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Ch. 9 Sanitizing Main Text Field Input/Output

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Hey Larry, I  am building a site using this part of the book to allow users to upload their own articles, and use the $page->getContent() object to output the content, as shown on page 300.


Is the only way to have this type system, where an admin did not have to approve every article, be to use TinyMCE(or a similar plugin that uses it's own tag filters)? I ask because the main text field has no tag filter(strip_tags, htmlspecialchars, etc) applied to it either on the input to the database or the output. Is there a way to filter out all tags except benign tags like <p> for long articles?


I was about to ask also about SQL Injection Attacks but I then saw you used prepared statements, which solves that threat :)

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He covers this in the 4th edition of the book (and I believe the 3rd edition as well), but you can make an array of all the "bad" strings, and then search through all user input for those strings and remove/change them as need be.

For example, you could make a list of all the HTML tags that are bad, and remove them as need be.

Conversely, if you're only going to allow a few valid tags, you might want to run htmlspecialchars on all the user input, and convert all the valid tags back as need be,


Would any of those ideas solve your problem?

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First, thank you for the quick reply. Second, I think your second idea would be better, as to know what all the 'bad' may be harder to pin down than the benign ones.


That said, apparently, there is a feature to strip_tags that I didn't know about. It takes a second argument. The first is the data to strip the tags from, and the second optional argument is maybe a string(or array) of allowable tags. That is exactly what i was looking for. Where did I find that? Where else, from Larry's Effortless Ecommerce Example 1, where he uses TinyMCE and runs the content through strip_tags but builds a string like so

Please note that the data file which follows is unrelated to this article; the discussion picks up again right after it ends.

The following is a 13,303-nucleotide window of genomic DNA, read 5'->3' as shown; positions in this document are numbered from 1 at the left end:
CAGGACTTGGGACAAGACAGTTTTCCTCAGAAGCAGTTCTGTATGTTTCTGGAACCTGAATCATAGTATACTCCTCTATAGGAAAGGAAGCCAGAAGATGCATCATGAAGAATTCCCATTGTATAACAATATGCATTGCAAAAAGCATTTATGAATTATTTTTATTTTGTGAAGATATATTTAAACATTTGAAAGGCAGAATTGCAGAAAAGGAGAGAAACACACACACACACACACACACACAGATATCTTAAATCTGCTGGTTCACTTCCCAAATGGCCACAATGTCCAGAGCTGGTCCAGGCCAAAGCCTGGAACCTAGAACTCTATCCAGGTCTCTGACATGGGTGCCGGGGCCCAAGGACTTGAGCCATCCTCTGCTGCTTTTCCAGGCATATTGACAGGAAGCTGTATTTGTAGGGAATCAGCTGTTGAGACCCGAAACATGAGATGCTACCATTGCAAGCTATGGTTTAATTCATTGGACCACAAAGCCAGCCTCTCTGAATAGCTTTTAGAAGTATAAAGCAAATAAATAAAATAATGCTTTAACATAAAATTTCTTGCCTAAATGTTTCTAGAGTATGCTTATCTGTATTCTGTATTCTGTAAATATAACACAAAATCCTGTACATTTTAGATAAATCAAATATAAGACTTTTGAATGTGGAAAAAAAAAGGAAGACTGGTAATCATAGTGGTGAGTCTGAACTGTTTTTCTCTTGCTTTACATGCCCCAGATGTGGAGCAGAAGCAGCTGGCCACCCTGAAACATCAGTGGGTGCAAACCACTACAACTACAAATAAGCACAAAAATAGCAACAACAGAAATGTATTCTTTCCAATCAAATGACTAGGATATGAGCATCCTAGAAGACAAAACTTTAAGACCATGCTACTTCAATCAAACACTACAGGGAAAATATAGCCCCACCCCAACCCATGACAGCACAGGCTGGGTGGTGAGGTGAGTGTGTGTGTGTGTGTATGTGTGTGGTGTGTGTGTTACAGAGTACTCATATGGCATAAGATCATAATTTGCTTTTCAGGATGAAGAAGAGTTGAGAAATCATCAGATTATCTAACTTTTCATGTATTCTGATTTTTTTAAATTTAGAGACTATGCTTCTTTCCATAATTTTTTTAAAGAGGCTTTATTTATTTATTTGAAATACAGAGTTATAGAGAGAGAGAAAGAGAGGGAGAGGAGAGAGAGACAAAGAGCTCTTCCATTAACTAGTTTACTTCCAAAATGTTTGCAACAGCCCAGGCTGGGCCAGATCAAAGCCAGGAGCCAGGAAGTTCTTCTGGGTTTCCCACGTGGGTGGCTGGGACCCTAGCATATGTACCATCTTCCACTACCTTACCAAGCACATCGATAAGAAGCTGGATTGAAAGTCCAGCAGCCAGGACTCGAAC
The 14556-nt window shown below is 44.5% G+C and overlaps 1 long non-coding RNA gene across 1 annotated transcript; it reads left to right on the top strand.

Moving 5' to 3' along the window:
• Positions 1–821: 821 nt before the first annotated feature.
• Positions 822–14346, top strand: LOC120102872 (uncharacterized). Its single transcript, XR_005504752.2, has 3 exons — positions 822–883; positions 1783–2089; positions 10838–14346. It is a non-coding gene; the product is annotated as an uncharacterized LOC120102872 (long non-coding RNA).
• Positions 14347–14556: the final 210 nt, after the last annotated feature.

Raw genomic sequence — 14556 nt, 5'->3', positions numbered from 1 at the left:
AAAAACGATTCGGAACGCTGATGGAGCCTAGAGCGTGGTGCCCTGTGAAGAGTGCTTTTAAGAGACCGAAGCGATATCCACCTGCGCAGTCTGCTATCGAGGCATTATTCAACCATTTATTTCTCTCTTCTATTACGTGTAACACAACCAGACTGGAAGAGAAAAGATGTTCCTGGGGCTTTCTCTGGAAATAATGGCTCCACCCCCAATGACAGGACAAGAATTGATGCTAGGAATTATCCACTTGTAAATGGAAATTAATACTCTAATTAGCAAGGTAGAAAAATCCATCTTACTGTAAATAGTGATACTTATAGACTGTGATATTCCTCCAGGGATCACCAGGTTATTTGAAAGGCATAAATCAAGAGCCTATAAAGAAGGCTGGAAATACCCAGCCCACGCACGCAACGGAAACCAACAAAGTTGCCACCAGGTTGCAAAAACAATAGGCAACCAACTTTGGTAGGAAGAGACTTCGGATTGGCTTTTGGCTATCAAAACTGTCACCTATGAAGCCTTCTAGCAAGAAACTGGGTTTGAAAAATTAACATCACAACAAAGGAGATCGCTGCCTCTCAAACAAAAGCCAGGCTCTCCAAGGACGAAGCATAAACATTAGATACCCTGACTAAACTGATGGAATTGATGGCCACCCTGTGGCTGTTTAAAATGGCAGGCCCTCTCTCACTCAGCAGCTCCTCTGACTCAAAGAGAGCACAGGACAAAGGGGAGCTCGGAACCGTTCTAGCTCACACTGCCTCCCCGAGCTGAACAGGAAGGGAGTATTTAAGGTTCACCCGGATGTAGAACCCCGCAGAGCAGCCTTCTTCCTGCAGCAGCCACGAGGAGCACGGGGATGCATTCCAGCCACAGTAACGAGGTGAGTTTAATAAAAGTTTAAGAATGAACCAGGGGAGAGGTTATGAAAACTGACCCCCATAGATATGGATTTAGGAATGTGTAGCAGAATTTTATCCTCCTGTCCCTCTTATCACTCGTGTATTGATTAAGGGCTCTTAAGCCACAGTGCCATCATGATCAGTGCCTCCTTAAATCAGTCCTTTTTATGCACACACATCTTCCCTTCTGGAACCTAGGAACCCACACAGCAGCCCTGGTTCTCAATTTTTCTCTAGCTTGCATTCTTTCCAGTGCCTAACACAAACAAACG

"$allowed = '<div><p><span><br><a><img><h1><h2><h3><h4><ul><ol><li><blockquote>';"

and uses that string as the second argument. This filtered data is then sent to the database etc.

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  • 2 months later...

Good stuff, but I've discovered a hole in the striptags()(and even htmlspecialchars() and htmlentities(): you can still inject Javascript into the acceptable tags. The script doesn't need to start with "<script>". This is explained here. http://www.deepshiftlabs.com/dev_blog/?p=1885&lang=en-us


There seam to be two solutions.


1.To simply not allow any submitted HTML to actually go on your site until you(or an authorized user) approves it(fairly easy with an extra column in the table called "approved"...then the PDO/mysqli will onyl return results that have a true or yes type value). XSS does nothing when stored in a database(not to be confused with sql injection, which prepared statements take care of), but can do damage if posted on your site.


2. You sanitize the HTML. The most popular seems to be something called "HTML purifier". I would imagine that's what this site, and the thousands of other sites that allow certain submitted HTML code on their site.


P.S. Hartley, what you had described is a blacklist. Wouldn't a whitelist be better, since they are alrways coming up with new "bad" code that you would need to constantly update your blacklist :)

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